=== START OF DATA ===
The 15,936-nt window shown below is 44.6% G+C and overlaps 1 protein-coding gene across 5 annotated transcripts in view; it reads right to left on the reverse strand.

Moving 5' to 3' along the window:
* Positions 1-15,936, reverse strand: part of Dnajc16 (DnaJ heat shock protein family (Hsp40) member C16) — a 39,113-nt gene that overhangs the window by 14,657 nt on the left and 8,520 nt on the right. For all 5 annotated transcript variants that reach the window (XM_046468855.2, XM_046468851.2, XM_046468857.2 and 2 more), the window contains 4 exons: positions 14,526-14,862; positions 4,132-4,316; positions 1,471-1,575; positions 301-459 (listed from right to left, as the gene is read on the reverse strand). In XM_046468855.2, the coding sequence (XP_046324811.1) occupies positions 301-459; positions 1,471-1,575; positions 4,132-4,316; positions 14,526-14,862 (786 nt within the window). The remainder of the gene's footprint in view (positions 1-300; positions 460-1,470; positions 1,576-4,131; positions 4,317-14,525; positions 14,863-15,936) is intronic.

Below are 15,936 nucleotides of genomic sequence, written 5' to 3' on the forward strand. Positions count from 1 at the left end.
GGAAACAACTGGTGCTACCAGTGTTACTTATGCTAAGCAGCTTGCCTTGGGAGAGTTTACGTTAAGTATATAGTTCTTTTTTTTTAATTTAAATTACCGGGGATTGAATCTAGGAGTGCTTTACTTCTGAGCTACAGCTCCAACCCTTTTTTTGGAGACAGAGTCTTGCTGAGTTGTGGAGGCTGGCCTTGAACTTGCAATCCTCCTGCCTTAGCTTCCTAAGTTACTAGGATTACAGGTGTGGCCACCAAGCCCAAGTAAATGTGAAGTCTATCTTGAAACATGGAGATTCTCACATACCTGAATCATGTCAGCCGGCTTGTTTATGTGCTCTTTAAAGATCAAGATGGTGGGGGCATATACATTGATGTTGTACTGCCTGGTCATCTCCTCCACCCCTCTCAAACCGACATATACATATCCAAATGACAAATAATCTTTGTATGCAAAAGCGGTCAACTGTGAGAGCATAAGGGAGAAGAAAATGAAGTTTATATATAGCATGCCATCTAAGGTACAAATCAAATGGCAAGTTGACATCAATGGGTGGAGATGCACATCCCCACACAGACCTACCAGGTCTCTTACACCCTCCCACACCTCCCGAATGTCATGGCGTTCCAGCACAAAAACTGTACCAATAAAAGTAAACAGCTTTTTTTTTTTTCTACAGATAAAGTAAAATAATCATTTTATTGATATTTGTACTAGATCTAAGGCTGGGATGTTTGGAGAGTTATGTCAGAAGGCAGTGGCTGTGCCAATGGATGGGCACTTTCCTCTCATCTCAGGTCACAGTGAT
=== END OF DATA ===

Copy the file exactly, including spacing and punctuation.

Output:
The 15,936-nt window shown below is 44.6% G+C and overlaps 1 protein-coding gene across 5 annotated transcripts in view; it reads right to left on the reverse strand.

Moving 5' to 3' along the window:
* Positions 1-15,936, reverse strand: part of Dnajc16 (DnaJ heat shock protein family (Hsp40) member C16) — a 39,113-nt gene that overhangs the window by 14,657 nt on the left and 8,520 nt on the right. For all 5 annotated transcript variants that reach the window (XM_046468855.2, XM_046468851.2, XM_046468857.2 and 2 more), the window contains 4 exons: positions 14,526-14,862; positions 4,132-4,316; positions 1,471-1,575; positions 301-459 (listed from right to left, as the gene is read on the reverse strand). In XM_046468855.2, the coding sequence (XP_046324811.1) occupies positions 301-459; positions 1,471-1,575; positions 4,132-4,316; positions 14,526-14,862 (786 nt within the window). The remainder of the gene's footprint in view (positions 1-300; positions 460-1,470; positions 1,576-4,131; positions 4,317-14,525; positions 14,863-15,936) is intronic.

Below are 15,936 nucleotides of genomic sequence, written 5' to 3' on the forward strand. Positions count from 1 at the left end.
GGAAACAACTGGTGCTACCAGTGTTACTTATGCTAAGCAGCTTGCCTTGGGAGAGTTTACGTTAAGTATATAGTTCTTTTTTTTTAATTTAAATTACCGGGGATTGAATCTAGGAGTGCTTTACTTCTGAGCTACAGCTCCAACCCTTTTTTTGGAGACAGAGTCTTGCTGAGTTGTGGAGGCTGGCCTTGAACTTGCAATCCTCCTGCCTTAGCTTCCTAAGTTACTAGGATTACAGGTGTGGCCACCAAGCCCAAGTAAATGTGAAGTCTATCTTGAAACATGGAGATTCTCACATACCTGAATCATGTCAGCCGGCTTGTTTATGTGCTCTTTAAAGATCAAGATGGTGGGGGCATATACATTGATGTTGTACTGCCTGGTCATCTCCTCCACCCCTCTCAAACCGACATATACATATCCAAATGACAAATAATCTTTGTATGCAAAAGCGGTCAACTGTGAGAGCATAAGGGAGAAGAAAATGAAGTTTATATATAGCATGCCATCTAAGGTACAAATCAAATGGCAAGTTGACATCAATGGGTGGAGATGCACATCCCCACACAGACCTACCAGGTCTCTTACACCCTCCCACACCTCCCGAATGTCATGGCGTTCCAGCACAAAAACTGTACCAATAAAAGTAAACAGCTTTTTTTTTTTTCTACAGATAAAGTAAAATAATCATTTTATTGATATTTGTACTAGATCTAAGGCTGGGATGTTTGGAGAGTTATGTCAGAAGGCAGTGGCTGTGCCAATGGATGGGCACTTTCCTCTCATCTCAGGTCACAGTGAT